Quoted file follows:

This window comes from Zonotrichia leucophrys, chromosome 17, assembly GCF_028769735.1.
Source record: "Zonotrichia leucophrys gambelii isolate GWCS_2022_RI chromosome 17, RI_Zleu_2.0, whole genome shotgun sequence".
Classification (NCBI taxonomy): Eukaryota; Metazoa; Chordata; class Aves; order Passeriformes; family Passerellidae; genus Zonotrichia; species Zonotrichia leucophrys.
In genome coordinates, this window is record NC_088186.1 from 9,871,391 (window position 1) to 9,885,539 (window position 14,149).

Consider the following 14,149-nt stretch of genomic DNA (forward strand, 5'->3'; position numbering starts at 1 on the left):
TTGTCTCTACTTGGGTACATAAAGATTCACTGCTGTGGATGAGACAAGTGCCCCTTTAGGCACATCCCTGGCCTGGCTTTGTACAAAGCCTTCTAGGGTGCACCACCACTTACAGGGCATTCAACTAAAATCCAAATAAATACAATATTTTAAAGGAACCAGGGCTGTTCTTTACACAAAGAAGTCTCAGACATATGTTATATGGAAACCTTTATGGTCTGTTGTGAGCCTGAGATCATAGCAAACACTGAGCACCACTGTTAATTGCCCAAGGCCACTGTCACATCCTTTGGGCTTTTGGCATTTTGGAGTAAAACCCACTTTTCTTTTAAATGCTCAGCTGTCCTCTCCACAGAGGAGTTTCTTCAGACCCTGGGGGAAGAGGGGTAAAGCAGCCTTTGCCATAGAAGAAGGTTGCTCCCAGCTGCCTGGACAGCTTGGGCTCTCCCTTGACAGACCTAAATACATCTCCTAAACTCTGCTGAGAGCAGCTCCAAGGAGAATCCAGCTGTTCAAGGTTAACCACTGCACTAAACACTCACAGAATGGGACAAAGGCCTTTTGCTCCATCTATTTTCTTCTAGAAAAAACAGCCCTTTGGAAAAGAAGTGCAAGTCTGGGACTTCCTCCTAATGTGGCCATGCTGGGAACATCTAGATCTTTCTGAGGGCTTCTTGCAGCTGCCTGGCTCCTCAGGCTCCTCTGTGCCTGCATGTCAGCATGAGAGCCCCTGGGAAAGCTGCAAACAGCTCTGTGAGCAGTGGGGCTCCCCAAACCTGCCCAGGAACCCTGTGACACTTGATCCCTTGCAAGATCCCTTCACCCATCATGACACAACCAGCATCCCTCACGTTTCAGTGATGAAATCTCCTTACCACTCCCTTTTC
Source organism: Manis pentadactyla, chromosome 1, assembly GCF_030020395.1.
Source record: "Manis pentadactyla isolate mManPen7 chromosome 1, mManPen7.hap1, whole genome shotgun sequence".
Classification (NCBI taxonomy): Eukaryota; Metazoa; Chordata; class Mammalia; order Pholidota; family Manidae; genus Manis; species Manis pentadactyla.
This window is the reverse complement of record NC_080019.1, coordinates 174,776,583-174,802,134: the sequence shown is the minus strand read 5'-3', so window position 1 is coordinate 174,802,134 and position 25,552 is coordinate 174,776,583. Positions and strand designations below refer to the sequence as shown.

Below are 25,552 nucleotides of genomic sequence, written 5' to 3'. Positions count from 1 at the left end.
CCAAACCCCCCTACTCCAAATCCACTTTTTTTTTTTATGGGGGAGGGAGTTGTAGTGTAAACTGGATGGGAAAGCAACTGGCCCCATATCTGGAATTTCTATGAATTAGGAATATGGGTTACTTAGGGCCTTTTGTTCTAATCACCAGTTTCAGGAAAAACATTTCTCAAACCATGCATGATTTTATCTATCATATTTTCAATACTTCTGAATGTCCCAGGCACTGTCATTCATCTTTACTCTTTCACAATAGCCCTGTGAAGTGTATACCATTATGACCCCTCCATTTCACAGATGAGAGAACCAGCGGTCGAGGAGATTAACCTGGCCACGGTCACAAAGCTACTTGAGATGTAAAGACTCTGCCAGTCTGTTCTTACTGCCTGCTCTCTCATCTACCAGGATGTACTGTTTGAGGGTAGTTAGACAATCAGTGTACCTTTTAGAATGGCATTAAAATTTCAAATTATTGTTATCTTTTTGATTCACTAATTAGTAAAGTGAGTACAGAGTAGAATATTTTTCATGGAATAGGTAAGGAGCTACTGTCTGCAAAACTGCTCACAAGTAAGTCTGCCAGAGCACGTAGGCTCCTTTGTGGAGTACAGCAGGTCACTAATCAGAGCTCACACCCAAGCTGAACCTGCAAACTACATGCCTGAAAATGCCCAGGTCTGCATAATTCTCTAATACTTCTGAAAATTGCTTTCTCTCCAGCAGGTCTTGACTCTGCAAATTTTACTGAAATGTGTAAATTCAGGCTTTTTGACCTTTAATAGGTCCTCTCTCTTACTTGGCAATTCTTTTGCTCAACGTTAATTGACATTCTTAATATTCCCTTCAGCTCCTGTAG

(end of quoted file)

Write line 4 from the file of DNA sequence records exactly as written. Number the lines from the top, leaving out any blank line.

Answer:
In genome coordinates, this window is record NC_088186.1 from 9,871,391 (window position 1) to 9,885,539 (window position 14,149).